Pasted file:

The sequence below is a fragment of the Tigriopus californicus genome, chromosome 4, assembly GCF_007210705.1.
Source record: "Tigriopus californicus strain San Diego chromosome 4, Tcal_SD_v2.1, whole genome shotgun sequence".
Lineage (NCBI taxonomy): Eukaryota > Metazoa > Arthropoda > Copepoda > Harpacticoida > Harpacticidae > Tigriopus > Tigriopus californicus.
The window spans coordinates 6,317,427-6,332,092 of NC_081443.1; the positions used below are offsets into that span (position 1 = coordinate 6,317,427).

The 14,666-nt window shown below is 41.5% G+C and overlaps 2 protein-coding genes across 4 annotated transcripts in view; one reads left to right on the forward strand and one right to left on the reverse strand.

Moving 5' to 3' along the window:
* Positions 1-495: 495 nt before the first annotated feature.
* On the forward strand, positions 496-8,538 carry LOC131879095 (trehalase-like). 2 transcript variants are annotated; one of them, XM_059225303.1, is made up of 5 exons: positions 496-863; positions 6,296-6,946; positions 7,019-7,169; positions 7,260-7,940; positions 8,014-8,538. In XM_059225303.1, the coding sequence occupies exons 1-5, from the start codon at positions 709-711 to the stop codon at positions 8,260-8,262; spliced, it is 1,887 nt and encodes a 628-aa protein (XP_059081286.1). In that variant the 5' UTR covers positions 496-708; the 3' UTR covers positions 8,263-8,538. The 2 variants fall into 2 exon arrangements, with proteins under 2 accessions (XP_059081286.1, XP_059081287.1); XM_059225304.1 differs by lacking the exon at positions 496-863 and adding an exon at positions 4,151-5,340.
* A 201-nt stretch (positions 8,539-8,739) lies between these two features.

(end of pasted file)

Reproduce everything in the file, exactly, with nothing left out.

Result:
The sequence below is a fragment of the Tigriopus californicus genome, chromosome 4, assembly GCF_007210705.1.
Source record: "Tigriopus californicus strain San Diego chromosome 4, Tcal_SD_v2.1, whole genome shotgun sequence".
Lineage (NCBI taxonomy): Eukaryota > Metazoa > Arthropoda > Copepoda > Harpacticoida > Harpacticidae > Tigriopus > Tigriopus californicus.
The window spans coordinates 6,317,427-6,332,092 of NC_081443.1; the positions used below are offsets into that span (position 1 = coordinate 6,317,427).

The 14,666-nt window shown below is 41.5% G+C and overlaps 2 protein-coding genes across 4 annotated transcripts in view; one reads left to right on the forward strand and one right to left on the reverse strand.

Moving 5' to 3' along the window:
* Positions 1-495: 495 nt before the first annotated feature.
* On the forward strand, positions 496-8,538 carry LOC131879095 (trehalase-like). 2 transcript variants are annotated; one of them, XM_059225303.1, is made up of 5 exons: positions 496-863; positions 6,296-6,946; positions 7,019-7,169; positions 7,260-7,940; positions 8,014-8,538. In XM_059225303.1, the coding sequence occupies exons 1-5, from the start codon at positions 709-711 to the stop codon at positions 8,260-8,262; spliced, it is 1,887 nt and encodes a 628-aa protein (XP_059081286.1). In that variant the 5' UTR covers positions 496-708; the 3' UTR covers positions 8,263-8,538. The 2 variants fall into 2 exon arrangements, with proteins under 2 accessions (XP_059081286.1, XP_059081287.1); XM_059225304.1 differs by lacking the exon at positions 496-863 and adding an exon at positions 4,151-5,340.
* A 201-nt stretch (positions 8,539-8,739) lies between these two features.